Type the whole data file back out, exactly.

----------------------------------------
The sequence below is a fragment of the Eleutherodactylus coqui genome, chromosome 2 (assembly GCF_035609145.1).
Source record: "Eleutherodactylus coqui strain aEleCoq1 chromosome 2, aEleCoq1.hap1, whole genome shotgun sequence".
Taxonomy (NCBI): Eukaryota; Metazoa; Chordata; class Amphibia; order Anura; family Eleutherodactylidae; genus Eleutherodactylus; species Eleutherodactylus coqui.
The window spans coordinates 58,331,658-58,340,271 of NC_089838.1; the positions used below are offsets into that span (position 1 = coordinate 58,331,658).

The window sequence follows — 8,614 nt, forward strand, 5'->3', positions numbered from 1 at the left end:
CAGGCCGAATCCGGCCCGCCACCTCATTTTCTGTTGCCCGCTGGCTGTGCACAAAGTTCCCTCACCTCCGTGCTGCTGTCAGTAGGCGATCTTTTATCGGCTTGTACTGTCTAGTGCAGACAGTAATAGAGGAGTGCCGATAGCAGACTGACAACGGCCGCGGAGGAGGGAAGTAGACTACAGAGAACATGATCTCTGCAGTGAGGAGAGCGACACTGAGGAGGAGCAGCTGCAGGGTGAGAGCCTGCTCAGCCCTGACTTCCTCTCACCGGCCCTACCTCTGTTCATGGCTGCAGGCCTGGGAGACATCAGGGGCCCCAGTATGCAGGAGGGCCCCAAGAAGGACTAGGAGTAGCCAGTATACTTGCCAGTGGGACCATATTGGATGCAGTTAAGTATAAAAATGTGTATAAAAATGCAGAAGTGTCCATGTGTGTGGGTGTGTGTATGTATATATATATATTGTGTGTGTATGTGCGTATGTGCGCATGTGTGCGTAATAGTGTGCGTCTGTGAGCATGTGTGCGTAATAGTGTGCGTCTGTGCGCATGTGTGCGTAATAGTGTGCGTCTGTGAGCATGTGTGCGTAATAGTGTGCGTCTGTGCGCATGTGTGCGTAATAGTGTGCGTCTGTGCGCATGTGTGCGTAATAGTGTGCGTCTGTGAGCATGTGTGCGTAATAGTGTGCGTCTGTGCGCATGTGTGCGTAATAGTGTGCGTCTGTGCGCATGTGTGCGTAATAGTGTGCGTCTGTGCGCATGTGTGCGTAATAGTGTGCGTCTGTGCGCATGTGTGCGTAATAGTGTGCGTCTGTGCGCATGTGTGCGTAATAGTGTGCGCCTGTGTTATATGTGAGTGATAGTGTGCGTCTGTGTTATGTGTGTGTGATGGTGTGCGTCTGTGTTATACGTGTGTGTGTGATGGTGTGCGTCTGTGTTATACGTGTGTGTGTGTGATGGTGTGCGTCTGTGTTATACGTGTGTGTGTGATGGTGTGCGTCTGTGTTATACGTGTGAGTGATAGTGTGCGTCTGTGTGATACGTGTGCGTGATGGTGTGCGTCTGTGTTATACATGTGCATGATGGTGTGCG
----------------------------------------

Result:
The sequence below is a fragment of the Eleutherodactylus coqui genome, chromosome 2 (assembly GCF_035609145.1).
Source record: "Eleutherodactylus coqui strain aEleCoq1 chromosome 2, aEleCoq1.hap1, whole genome shotgun sequence".
Taxonomy (NCBI): Eukaryota; Metazoa; Chordata; class Amphibia; order Anura; family Eleutherodactylidae; genus Eleutherodactylus; species Eleutherodactylus coqui.
The window spans coordinates 58,331,658-58,340,271 of NC_089838.1; the positions used below are offsets into that span (position 1 = coordinate 58,331,658).

The window sequence follows — 8,614 nt, forward strand, 5'->3', positions numbered from 1 at the left end:
CAGGCCGAATCCGGCCCGCCACCTCATTTTCTGTTGCCCGCTGGCTGTGCACAAAGTTCCCTCACCTCCGTGCTGCTGTCAGTAGGCGATCTTTTATCGGCTTGTACTGTCTAGTGCAGACAGTAATAGAGGAGTGCCGATAGCAGACTGACAACGGCCGCGGAGGAGGGAAGTAGACTACAGAGAACATGATCTCTGCAGTGAGGAGAGCGACACTGAGGAGGAGCAGCTGCAGGGTGAGAGCCTGCTCAGCCCTGACTTCCTCTCACCGGCCCTACCTCTGTTCATGGCTGCAGGCCTGGGAGACATCAGGGGCCCCAGTATGCAGGAGGGCCCCAAGAAGGACTAGGAGTAGCCAGTATACTTGCCAGTGGGACCATATTGGATGCAGTTAAGTATAAAAATGTGTATAAAAATGCAGAAGTGTCCATGTGTGTGGGTGTGTGTATGTATATATATATATTGTGTGTGTATGTGCGTATGTGCGCATGTGTGCGTAATAGTGTGCGTCTGTGAGCATGTGTGCGTAATAGTGTGCGTCTGTGCGCATGTGTGCGTAATAGTGTGCGTCTGTGAGCATGTGTGCGTAATAGTGTGCGTCTGTGCGCATGTGTGCGTAATAGTGTGCGTCTGTGCGCATGTGTGCGTAATAGTGTGCGTCTGTGAGCATGTGTGCGTAATAGTGTGCGTCTGTGCGCATGTGTGCGTAATAGTGTGCGTCTGTGCGCATGTGTGCGTAATAGTGTGCGTCTGTGCGCATGTGTGCGTAATAGTGTGCGTCTGTGCGCATGTGTGCGTAATAGTGTGCGTCTGTGCGCATGTGTGCGTAATAGTGTGCGCCTGTGTTATATGTGAGTGATAGTGTGCGTCTGTGTTATGTGTGTGTGATGGTGTGCGTCTGTGTTATACGTGTGTGTGTGATGGTGTGCGTCTGTGTTATACGTGTGTGTGTGTGATGGTGTGCGTCTGTGTTATACGTGTGTGTGTGATGGTGTGCGTCTGTGTTATACGTGTGAGTGATAGTGTGCGTCTGTGTGATACGTGTGCGTGATGGTGTGCGTCTGTGTTATACATGTGCATGATGGTGTGCG